Although Tunisians have made a small beginning, intellectuals of the Muslim world, tormented as it is, need to return to basics in configuring a way out of their dilemmas. Egypt, as the major Arab country and renowned seat of Muslim learning, is too preoccupied with its own political problems to give the lead in modernizing Islam.
 
Read Full Article
 
By Jamal Khashoggi | The Peninsula


With regard to the recent announcement made by the Tunisian En-Nahda Movement underlining its commitment to democracy, leaving aside political Islam, and a decision to separate Dawah (preaching of Islam) from politics, should we say thanks to its leader Rachid Al Ghannouchi, or to the natural development of the movement for this achievement?

For many long years Islamists have seen the situations of their countries continuously deteriorating while other parts of the world were witnessing advancement and rapidly development.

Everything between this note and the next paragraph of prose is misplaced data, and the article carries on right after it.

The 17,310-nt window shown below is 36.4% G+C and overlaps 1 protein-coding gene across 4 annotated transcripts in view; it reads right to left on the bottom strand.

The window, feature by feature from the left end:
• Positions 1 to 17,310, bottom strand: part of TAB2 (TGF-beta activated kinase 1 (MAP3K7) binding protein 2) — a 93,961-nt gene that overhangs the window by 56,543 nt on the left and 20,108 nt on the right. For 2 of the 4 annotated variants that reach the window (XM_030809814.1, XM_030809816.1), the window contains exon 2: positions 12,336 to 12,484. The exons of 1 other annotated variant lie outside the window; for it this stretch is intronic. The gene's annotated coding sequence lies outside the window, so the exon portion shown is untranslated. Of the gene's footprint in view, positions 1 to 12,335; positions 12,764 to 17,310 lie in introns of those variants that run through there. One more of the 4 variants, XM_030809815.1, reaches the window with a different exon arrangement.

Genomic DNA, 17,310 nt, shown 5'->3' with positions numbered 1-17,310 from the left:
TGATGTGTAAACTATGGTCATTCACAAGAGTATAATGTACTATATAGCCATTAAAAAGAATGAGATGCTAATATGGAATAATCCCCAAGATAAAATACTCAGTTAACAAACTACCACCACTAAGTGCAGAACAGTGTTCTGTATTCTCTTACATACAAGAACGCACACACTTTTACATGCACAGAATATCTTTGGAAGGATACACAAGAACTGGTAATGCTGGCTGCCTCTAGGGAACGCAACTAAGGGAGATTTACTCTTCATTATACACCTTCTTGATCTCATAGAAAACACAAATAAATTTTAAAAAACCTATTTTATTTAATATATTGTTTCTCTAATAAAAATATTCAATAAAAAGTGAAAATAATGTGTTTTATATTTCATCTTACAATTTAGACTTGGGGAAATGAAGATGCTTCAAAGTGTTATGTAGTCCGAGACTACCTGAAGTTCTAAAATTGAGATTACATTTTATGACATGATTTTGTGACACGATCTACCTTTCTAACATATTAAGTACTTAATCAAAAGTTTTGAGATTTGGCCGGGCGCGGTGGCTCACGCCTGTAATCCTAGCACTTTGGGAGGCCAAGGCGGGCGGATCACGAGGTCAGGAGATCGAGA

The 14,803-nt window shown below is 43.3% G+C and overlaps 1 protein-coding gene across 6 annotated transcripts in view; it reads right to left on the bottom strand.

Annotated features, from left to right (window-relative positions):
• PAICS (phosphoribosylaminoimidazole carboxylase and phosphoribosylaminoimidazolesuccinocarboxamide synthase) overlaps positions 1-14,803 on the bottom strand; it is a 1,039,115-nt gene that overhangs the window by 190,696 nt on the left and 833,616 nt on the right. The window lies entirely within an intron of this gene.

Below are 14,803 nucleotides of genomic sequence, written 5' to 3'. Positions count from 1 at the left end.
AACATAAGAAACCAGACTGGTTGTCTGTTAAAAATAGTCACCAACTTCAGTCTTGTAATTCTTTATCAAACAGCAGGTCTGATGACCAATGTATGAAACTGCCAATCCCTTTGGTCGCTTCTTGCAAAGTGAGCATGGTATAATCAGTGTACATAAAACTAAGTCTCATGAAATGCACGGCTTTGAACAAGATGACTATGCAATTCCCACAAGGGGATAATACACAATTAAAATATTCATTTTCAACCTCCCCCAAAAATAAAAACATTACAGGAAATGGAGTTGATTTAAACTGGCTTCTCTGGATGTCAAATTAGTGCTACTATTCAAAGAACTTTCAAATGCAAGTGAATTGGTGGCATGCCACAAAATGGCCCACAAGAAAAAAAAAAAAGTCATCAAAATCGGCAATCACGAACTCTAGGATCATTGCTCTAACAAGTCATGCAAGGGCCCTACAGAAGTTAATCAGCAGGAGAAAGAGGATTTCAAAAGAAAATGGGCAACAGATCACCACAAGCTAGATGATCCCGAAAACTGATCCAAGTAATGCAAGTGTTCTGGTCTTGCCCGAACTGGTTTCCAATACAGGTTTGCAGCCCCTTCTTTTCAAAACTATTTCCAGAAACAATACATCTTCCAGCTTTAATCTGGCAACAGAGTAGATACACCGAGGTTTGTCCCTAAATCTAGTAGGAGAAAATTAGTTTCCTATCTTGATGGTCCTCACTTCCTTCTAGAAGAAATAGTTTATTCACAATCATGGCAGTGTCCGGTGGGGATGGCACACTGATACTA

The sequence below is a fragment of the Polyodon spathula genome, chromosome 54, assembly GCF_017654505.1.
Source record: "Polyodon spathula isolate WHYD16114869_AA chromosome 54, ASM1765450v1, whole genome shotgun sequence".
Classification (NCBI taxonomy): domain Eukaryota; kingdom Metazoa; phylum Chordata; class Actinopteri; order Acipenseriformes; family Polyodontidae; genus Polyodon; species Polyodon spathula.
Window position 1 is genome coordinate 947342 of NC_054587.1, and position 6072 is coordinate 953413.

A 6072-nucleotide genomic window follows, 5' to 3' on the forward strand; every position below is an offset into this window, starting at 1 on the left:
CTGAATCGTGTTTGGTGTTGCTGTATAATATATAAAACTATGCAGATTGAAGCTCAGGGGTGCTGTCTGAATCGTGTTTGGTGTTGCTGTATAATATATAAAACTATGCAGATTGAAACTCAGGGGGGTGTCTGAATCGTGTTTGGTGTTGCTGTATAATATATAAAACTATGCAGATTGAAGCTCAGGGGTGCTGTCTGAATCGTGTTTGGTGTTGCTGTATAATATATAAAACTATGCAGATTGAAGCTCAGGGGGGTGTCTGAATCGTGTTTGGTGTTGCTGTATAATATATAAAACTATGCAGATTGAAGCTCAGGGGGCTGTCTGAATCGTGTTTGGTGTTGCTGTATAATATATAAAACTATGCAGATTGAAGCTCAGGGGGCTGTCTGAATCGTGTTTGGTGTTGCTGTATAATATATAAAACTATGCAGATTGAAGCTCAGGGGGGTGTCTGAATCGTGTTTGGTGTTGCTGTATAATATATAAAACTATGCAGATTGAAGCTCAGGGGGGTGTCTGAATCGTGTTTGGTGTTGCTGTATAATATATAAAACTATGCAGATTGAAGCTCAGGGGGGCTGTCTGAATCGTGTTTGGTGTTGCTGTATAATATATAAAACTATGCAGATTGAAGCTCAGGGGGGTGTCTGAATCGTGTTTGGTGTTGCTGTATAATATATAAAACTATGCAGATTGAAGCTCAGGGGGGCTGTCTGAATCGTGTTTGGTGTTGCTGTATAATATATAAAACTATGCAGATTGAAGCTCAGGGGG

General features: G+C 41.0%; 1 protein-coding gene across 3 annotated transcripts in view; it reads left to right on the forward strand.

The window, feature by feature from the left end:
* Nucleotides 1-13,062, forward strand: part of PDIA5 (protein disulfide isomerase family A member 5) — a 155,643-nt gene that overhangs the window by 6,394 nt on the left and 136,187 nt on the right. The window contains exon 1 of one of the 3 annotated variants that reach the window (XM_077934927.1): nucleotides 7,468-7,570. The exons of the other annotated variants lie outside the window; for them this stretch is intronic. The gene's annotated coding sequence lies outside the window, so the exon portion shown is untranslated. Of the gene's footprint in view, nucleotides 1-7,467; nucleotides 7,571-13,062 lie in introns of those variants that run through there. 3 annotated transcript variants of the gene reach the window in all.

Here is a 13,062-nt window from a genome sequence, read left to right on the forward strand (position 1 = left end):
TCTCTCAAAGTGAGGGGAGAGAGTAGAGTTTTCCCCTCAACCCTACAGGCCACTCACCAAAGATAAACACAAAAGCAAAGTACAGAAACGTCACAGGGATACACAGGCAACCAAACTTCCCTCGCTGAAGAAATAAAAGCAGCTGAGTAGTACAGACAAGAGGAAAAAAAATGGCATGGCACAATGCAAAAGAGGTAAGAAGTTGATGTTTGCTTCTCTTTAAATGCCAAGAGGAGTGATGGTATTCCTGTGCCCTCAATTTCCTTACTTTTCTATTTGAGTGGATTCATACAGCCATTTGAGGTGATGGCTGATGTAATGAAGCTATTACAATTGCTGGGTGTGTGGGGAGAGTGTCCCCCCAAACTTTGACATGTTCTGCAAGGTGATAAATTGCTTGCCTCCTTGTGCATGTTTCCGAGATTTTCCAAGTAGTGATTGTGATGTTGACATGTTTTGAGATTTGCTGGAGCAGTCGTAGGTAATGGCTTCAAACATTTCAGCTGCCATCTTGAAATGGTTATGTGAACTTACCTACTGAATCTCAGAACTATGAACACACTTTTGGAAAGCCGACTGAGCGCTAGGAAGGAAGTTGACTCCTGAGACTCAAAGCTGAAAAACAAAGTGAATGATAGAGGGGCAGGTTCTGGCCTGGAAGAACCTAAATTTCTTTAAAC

The common factor amongst countries enjoying stability and development, including Europe, Japan, Korea and India was the democratic regime. So it is not fair to say democracy is just a Western formula and then refuse it.  

Of course, the leadership has a role, so Ghannouchi - an Islamic 'think-tank' who has been known a long time for his modern ideology compared to others, should be recognized for his important part.  Erdogan in Turkey and Bin Kiran in Morocco were both known as popular public leaders, so they successfully led their parties to this big leap.
 
Tackling the stalemate of power exchange is half the battle for all people, not only for the Islamic movement. This is what Ghannouchi did and what made democracy stable in his country.

Thus Al Ghannouchi and his "Islamic Democratic" party are ready to jump to power in the forthcoming election.
 
 
Read Full Article